Funding

This research received no external funding.

Institutional Review Board Statement

Not applicable.

Informed Consent Statement

Not applicable.

Data Availability Statement

The dataset used for all experiments is publicly available at https://datasets.simula.no/hyper-kvasir (accessed on 16 April 2021).

Acknowledgments

The research presented in this paper has benefited from the Experimental Infrastructure for Exploration of Exascale Computing (eX3), which is financially supported by the Research Council of Norway under contract 270053.

Conflicts of Interest

Pal Halvorsen is a Board member of Augere Medical. Sravanthi Parasa is a Consultant Covidien LP and part of the Medical advisory board at Fujifilm.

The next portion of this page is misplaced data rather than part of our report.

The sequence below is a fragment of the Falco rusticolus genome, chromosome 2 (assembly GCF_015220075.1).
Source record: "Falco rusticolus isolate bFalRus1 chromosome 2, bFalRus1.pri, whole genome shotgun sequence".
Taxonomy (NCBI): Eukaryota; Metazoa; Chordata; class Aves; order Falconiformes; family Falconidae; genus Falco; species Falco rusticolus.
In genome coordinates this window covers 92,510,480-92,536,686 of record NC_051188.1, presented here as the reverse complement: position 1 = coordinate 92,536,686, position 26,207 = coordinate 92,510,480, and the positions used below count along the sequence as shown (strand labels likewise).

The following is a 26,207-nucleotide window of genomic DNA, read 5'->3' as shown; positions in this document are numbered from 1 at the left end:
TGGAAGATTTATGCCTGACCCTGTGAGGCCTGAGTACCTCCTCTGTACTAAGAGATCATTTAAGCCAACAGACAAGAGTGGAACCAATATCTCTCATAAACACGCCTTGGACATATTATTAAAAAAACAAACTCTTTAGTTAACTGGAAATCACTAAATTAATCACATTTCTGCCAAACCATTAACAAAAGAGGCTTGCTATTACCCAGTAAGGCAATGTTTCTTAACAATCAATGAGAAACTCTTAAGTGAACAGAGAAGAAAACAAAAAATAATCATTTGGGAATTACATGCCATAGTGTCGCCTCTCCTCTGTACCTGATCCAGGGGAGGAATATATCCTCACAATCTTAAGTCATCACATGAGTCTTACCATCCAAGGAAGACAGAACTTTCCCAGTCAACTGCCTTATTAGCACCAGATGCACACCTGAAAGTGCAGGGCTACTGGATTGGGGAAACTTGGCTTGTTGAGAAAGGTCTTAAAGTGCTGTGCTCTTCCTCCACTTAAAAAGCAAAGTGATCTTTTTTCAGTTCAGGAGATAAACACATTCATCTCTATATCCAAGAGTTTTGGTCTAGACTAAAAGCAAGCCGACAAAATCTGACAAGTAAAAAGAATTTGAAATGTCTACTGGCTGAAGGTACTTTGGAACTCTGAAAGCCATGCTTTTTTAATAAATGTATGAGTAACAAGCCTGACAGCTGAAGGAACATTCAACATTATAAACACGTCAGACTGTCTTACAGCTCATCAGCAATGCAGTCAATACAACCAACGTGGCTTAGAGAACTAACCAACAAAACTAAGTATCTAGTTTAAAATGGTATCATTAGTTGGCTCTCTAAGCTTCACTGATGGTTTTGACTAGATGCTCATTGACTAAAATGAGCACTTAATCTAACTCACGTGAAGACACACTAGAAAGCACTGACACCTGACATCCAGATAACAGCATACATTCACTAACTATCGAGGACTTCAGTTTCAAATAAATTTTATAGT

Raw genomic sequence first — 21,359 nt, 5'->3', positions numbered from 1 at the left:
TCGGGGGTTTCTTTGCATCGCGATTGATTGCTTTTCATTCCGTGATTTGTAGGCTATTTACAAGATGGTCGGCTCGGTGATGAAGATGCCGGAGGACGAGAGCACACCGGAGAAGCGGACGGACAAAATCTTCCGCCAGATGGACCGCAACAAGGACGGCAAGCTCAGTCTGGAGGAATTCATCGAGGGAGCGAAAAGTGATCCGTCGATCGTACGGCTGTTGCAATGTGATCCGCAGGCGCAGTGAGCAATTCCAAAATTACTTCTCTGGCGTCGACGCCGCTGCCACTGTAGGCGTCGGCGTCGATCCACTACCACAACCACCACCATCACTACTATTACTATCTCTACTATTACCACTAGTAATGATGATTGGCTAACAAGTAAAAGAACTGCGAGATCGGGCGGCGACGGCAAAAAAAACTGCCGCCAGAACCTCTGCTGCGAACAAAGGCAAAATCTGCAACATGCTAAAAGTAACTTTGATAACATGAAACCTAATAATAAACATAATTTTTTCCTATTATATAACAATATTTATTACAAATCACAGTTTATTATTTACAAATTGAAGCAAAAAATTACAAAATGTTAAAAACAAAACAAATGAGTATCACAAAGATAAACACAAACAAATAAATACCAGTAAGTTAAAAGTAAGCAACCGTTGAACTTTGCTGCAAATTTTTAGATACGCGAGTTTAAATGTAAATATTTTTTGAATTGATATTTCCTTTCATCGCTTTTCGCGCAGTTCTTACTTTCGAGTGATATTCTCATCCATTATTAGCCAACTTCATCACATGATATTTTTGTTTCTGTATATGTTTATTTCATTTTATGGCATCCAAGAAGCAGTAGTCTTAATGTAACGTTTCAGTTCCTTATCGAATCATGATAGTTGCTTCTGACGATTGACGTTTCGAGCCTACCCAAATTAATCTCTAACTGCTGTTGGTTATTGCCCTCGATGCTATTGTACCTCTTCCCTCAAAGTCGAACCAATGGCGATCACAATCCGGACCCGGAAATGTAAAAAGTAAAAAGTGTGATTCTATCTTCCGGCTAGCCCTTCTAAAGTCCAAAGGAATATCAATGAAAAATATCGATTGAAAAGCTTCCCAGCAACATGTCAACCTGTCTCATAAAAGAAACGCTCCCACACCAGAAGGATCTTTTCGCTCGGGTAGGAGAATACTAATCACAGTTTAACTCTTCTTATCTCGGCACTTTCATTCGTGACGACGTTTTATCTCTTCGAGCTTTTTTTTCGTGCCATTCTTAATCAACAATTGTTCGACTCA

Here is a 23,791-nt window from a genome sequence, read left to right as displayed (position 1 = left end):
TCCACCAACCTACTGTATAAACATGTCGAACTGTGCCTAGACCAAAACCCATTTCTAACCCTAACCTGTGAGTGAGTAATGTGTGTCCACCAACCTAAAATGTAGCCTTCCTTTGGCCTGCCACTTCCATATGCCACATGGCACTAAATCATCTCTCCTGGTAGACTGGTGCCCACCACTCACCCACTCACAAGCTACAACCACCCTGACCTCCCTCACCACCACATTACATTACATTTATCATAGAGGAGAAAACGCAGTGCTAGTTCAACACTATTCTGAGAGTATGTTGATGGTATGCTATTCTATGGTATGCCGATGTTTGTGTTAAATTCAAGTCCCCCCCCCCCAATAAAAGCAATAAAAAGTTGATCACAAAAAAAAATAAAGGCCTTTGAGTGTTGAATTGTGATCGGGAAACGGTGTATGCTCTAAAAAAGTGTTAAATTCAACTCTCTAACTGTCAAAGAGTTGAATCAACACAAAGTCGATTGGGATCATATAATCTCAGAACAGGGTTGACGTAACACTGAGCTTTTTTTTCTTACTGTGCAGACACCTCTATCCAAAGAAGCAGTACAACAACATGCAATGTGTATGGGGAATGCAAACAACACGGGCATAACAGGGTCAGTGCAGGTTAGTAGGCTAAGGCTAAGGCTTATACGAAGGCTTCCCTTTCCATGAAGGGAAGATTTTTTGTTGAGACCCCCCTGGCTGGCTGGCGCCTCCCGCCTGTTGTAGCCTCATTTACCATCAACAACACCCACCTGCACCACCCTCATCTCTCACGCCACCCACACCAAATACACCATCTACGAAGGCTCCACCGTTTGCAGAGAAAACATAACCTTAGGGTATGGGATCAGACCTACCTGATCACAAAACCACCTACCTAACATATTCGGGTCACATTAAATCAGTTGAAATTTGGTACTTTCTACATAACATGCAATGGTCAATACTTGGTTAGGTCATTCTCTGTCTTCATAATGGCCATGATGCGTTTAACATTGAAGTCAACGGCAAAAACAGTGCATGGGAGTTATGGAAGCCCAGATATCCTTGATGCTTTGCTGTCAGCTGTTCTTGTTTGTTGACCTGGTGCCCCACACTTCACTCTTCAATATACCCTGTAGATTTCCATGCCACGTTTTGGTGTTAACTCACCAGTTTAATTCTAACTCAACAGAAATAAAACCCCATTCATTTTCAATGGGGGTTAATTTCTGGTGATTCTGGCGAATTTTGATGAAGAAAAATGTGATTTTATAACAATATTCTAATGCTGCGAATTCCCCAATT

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Figure 1. Examples of an image with the different resolutions used for the experiments in this article. Clear differences in the level of details that are detectable can be observed. Note that for this figure all resolutions are re-scaled to the same size to show quality differences.
Figure 1. Examples of an image with the different resolutions used for the experiments in this article. Clear differences in the level of details that are detectable can be observed. Note that for this figure all resolutions are re-scaled to the same size to show quality differences.
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Figure 2. Comparison of MCC, macro F1, macro precision, and macro sensitivity when the models are trained and tested with the same input resolution.